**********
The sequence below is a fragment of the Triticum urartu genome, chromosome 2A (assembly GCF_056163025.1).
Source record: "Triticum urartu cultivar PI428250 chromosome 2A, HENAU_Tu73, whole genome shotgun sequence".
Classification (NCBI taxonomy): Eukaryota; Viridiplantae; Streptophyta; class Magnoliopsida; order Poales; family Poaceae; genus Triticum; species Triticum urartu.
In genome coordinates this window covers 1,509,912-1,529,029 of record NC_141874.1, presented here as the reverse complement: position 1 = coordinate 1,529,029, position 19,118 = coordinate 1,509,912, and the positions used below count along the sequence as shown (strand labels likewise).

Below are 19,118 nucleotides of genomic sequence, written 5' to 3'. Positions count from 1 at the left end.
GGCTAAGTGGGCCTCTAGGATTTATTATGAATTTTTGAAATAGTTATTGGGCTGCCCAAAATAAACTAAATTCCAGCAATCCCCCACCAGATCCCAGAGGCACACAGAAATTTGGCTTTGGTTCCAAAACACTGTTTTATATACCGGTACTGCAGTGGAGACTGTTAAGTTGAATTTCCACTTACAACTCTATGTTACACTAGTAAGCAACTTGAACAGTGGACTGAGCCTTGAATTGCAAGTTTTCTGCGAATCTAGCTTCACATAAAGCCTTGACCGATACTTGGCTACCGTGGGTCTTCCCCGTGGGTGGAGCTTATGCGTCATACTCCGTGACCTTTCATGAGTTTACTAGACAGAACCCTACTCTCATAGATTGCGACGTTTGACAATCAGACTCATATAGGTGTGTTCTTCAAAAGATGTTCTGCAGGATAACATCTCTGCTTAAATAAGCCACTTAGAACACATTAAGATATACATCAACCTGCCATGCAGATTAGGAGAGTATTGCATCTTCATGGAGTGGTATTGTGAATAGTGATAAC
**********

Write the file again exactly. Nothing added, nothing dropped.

The sequence below is a fragment of the Triticum urartu genome, chromosome 2A (assembly GCF_056163025.1).
Source record: "Triticum urartu cultivar PI428250 chromosome 2A, HENAU_Tu73, whole genome shotgun sequence".
Classification (NCBI taxonomy): Eukaryota; Viridiplantae; Streptophyta; class Magnoliopsida; order Poales; family Poaceae; genus Triticum; species Triticum urartu.
In genome coordinates this window covers 1,509,912-1,529,029 of record NC_141874.1, presented here as the reverse complement: position 1 = coordinate 1,529,029, position 19,118 = coordinate 1,509,912, and the positions used below count along the sequence as shown (strand labels likewise).

Below are 19,118 nucleotides of genomic sequence, written 5' to 3'. Positions count from 1 at the left end.
GGCTAAGTGGGCCTCTAGGATTTATTATGAATTTTTGAAATAGTTATTGGGCTGCCCAAAATAAACTAAATTCCAGCAATCCCCCACCAGATCCCAGAGGCACACAGAAATTTGGCTTTGGTTCCAAAACACTGTTTTATATACCGGTACTGCAGTGGAGACTGTTAAGTTGAATTTCCACTTACAACTCTATGTTACACTAGTAAGCAACTTGAACAGTGGACTGAGCCTTGAATTGCAAGTTTTCTGCGAATCTAGCTTCACATAAAGCCTTGACCGATACTTGGCTACCGTGGGTCTTCCCCGTGGGTGGAGCTTATGCGTCATACTCCGTGACCTTTCATGAGTTTACTAGACAGAACCCTACTCTCATAGATTGCGACGTTTGACAATCAGACTCATATAGGTGTGTTCTTCAAAAGATGTTCTGCAGGATAACATCTCTGCTTAAATAAGCCACTTAGAACACATTAAGATATACATCAACCTGCCATGCAGATTAGGAGAGTATTGCATCTTCATGGAGTGGTATTGTGAATAGTGATAAC